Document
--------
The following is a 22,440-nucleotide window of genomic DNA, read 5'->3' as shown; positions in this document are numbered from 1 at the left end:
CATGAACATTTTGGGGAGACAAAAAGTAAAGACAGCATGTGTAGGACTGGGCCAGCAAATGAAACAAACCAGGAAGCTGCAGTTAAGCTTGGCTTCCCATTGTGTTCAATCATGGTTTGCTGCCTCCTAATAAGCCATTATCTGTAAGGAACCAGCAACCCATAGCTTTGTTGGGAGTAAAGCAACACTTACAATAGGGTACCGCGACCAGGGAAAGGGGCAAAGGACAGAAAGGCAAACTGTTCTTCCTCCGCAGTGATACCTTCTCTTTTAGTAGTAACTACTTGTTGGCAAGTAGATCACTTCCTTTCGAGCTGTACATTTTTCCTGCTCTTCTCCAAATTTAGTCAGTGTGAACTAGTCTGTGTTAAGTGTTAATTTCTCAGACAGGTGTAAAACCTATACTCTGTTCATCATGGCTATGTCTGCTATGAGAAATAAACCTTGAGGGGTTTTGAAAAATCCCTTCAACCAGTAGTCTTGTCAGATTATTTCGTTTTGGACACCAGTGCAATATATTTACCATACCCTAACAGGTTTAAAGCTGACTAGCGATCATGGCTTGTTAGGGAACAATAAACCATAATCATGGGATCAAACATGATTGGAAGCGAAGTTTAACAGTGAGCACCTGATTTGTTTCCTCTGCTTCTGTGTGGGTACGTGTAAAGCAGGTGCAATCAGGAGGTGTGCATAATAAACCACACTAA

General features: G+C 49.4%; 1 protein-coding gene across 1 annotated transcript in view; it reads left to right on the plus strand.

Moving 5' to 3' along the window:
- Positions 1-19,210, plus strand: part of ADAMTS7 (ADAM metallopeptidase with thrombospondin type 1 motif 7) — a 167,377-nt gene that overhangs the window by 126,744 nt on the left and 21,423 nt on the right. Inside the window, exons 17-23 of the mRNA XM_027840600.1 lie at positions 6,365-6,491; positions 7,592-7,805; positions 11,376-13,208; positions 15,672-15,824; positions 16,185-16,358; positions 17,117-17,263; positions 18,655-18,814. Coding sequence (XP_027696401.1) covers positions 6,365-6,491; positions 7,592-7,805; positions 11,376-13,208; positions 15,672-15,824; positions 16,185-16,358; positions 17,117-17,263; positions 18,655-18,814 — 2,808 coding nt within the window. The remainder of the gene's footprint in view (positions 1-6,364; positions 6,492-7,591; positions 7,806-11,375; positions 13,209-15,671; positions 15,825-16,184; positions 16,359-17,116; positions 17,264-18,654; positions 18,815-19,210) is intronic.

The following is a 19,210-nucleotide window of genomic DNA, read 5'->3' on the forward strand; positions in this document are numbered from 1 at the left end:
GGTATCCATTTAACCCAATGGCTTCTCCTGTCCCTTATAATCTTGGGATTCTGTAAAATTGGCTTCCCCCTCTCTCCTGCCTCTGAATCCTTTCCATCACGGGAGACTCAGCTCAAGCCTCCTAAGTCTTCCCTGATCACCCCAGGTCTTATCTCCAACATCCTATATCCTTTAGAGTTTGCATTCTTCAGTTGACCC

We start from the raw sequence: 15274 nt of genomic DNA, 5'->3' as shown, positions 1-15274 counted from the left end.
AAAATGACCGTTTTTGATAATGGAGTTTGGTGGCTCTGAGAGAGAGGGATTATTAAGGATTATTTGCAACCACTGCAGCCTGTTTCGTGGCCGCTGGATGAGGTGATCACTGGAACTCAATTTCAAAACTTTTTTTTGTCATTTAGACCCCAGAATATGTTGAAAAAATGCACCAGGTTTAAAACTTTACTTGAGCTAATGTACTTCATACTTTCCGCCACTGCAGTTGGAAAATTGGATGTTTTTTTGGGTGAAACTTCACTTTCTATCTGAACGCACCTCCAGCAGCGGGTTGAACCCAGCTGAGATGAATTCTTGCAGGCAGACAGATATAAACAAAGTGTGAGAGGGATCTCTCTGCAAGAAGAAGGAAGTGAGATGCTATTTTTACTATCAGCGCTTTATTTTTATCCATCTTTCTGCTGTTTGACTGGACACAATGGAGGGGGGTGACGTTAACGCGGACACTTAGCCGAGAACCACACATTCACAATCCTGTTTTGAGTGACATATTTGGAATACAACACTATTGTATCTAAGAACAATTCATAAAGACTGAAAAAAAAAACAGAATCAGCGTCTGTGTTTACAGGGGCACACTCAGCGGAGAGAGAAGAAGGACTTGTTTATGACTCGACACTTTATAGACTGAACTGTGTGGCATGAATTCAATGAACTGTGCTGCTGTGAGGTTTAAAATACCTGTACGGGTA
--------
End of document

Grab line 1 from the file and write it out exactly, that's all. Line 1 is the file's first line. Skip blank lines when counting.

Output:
The following is a 22,440-nucleotide window of genomic DNA, read 5'->3' as shown; positions in this document are numbered from 1 at the left end: